Autumn in the Atlas Mountains is full of drama. One minute the sun is broiling and I’m sweating like an overloaded mule and dreaming of cold coke, and the next the weather rolls in and hypothermia threatens.
As part of my training for the Everest Trail Race, I have been taking the opportunity to do long hikes and discover new places with old friends. Rachid AitelMahjoub from Pathfinderstreks and I did the Atlas to Atlantic World First in 2015 and he’s brilliant for rooting out the little-trodden and secret places of the mountains. This weekend we were aiming for around 20-25km and three big passes. We started in sunshine at the bottom of Rachid’s village about 8km from Imlil, crossing the river to the bottom of the first of the ascents.
Climbing up, we had to stop briefly as a mother and son pushed their fodder-laden mule through a gate and then paused again to scrump walnuts from the trees. It is walnut season now and the freshly-picked nuts are sweet and taste somehow of green. I introduced Rachid to the joys of eating elderberries, which for some reason they don’t eat here even though they grow in profusion. In return, he showed me how to squeeze a ripe rose hip to extract a tiny squish of sweet jelly.
The rains have been heavy and as we walked on down into the first valley we could see where the mountain had washed away.
I asked Rachid what you would do if you were caught out and a storm came. “If it is really heavy,” he said, ” and you are in this kind of dangerous area where you can see there have already been landslides, you don’t have a lot of time, you have to run. Just get out of the area where you can see the water has come and will come.” As we passed through the next village, we could see the effects on the houses and the alleys. “You should have seen us a couple of days ago,” the women laughed, “the rain was washing us away.”
Our second big pass took us to lunchtime and the obligatory La Vache Qui Rit cheese and fresh bread sandwich. It may not be gourmet, but it tastes really good when you’re hungry. We were in time for the midday prayers which echoed from the mosque on the hillside opposite. The muezzin had a beautiful voice, singing of God and Faith in the stillness of the mountains.
But the shadow on the mountain told the story of what was to come. “Hurry now, Alice,” said Rachid. We have to get down to the river before the rains come.” We stopped for quick pictures (top) of the storm rolling in from Oukaimeden and then cracked on.
Sweat, sweat, pant, pant, plod, plod. The air grew perceptively thicker as it filled with moisture ready for a deluge. The first big, fat spots of rain were plonking down hard on my head when we got to the river and I could see why Rachid had been worried – it was already in spate. We walked down until there was a passable hop-rocking spot. Rachid went first and then it was my turn. Now then, I tend to fall in rivers (check out the Atlas Mountains Chapter!) and so I had a moment of, “I don’t think so. I think I’ll just stay here.” But since the only way was on, I grabbed Rachid’s outstretched hand and leapt over as nimbly as a goat on its way to a particularly tasty shrub.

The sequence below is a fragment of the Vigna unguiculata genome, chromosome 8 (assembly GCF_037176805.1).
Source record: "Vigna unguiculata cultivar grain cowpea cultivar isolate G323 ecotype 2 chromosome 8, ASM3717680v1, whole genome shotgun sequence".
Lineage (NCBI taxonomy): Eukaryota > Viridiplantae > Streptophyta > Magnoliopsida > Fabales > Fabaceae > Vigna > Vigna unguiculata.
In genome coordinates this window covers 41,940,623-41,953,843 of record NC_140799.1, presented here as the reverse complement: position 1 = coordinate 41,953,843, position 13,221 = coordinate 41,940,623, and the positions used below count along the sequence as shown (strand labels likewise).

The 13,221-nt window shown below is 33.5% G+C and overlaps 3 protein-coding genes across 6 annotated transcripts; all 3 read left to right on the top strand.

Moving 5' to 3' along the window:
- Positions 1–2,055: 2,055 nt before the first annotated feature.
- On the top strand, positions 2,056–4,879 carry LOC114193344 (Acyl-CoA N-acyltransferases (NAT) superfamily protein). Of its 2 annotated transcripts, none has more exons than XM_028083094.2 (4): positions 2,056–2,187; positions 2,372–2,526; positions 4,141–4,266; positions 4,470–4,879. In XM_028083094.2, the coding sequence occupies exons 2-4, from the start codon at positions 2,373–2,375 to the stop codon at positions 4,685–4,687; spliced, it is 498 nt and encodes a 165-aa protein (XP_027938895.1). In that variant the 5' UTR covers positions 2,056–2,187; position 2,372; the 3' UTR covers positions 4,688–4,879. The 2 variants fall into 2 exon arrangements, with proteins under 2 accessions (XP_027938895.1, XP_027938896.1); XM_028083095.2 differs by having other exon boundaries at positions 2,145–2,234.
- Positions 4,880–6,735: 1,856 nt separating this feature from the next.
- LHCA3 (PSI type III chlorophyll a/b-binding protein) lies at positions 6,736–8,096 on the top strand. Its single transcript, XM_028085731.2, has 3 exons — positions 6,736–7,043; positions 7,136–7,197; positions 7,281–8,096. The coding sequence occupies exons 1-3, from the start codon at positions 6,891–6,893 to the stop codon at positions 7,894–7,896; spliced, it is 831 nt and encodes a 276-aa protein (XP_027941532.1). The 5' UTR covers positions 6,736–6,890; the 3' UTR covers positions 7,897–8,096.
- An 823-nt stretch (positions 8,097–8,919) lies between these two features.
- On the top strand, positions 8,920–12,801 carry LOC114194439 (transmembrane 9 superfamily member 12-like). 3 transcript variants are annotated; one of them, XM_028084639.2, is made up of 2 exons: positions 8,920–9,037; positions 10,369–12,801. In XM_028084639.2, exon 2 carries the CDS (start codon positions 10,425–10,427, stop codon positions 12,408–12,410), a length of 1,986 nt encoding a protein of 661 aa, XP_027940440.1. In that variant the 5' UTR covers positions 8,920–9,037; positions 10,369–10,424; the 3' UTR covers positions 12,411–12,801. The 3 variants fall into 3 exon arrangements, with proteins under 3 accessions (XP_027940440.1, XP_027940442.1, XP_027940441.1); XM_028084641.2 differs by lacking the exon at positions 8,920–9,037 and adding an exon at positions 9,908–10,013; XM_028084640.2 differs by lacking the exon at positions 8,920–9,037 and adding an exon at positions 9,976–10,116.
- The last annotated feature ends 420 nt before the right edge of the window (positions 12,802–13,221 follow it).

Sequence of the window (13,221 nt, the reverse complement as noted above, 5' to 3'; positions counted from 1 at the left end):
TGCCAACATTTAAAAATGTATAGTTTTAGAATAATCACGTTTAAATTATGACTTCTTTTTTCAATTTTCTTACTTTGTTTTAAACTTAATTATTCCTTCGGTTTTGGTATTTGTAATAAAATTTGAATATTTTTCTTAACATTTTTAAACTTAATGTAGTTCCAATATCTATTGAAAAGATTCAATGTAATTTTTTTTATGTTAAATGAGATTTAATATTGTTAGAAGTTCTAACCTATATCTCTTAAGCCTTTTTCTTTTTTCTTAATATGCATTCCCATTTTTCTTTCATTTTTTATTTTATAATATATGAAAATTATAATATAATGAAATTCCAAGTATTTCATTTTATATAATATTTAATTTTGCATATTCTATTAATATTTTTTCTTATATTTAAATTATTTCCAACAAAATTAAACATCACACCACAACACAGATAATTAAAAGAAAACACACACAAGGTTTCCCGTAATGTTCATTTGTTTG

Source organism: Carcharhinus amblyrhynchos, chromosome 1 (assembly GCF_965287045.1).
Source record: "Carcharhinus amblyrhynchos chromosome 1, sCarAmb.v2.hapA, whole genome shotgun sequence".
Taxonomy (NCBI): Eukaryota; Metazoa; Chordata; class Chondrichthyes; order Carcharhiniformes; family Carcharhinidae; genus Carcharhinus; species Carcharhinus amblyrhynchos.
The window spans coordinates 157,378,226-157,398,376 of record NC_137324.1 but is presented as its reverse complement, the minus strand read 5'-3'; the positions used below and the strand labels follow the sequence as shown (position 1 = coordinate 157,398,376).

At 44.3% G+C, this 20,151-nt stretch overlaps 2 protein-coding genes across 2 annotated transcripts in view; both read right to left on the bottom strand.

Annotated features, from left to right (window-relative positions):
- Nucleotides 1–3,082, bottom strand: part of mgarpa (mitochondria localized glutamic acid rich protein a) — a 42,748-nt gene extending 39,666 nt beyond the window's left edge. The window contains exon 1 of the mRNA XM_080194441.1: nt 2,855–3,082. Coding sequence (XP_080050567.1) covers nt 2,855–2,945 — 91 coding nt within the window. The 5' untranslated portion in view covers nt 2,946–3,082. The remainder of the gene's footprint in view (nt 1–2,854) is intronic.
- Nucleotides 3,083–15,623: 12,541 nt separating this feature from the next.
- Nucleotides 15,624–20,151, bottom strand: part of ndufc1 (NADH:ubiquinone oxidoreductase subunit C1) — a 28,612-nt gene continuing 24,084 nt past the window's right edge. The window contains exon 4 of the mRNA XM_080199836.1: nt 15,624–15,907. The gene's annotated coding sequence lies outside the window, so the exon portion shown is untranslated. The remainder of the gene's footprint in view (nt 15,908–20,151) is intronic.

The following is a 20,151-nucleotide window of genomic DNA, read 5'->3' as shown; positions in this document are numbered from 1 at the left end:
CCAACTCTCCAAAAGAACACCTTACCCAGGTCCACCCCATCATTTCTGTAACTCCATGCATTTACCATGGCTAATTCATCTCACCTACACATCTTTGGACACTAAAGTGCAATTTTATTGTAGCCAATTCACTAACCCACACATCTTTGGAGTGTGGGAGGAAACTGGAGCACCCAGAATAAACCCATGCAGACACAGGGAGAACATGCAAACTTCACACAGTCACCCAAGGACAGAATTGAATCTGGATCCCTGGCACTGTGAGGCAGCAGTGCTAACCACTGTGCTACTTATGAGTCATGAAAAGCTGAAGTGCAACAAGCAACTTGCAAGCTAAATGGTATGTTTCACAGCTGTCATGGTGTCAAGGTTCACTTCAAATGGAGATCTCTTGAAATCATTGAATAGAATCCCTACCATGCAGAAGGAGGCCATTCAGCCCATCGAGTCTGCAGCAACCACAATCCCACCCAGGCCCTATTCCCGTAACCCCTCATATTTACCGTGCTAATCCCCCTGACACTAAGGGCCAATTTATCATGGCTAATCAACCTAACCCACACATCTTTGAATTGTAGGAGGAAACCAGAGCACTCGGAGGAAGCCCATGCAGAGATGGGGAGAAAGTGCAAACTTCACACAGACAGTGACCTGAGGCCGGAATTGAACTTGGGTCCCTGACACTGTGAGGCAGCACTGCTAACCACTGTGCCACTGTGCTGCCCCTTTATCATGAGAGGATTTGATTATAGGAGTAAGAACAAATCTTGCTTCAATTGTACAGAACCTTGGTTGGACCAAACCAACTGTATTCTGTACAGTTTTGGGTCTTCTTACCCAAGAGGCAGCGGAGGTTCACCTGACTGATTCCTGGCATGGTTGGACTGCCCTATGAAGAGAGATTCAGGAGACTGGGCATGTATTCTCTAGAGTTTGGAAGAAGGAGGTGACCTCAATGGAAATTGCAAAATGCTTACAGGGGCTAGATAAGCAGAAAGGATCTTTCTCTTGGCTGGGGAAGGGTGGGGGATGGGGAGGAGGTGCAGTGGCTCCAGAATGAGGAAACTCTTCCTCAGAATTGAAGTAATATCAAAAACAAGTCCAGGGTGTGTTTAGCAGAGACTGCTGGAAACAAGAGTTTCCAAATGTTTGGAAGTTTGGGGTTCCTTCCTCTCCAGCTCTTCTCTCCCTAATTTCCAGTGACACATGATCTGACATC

Another pass, this one in the rain and then we went down to hitch a lift back to our car, feeling good after the walk. That was when the trouble started. There were very few cars and when one finally stopped for us, they said the road was getting dangerous. Two kilometres later and I was wondering how on earth I was going to drive my Toyota Yaris back to Imlil. Rachid invited me to stay but I had lots to do and I was soaking right down to my knickers so I wanted to get back. I decided to brave it.
“Keep in first gear, drive slowly and don’t do anything sudden. Try to keep the steering wheel straight, and if you get stuck, phone me!” were Rachid’s parting words.
I looked at the 4x4s all parked up and deciding not to risk it, fastened my seat belt, thought of a hot shower and fired up Toyota Yaris. We ground up at about 2km an hour, water half way up the wheels concealing hidden ruts and holes. I wept for TY’s undercarriage and gave silent thanks for the wonders of Japanese engineering. In places where the road was washing away, groups of men with shovels were lined up at the side, making good as fast as they could against the flood. At one point, the road had disintegrated on each side, leaving just a car-width with a sheer drop into the riverbed below. I aimed the car, closed my eyes and drove.
Honestly, I probably shouldn’t have made it. But I did- or rather magnificent Toyota Yaris did.
I exploded joyfully into my house, took a second to acknowledge and service the brief welcome and long plaintive demands for food of Squeaky the Cat and dived into the hot shower.
Clean and naked, I nipped out and into my bedroom to be confronted by my Landlady, Fatima, standing with her granddaughter strapped to her back, hospitably holding out a hot plate of couscous for me……
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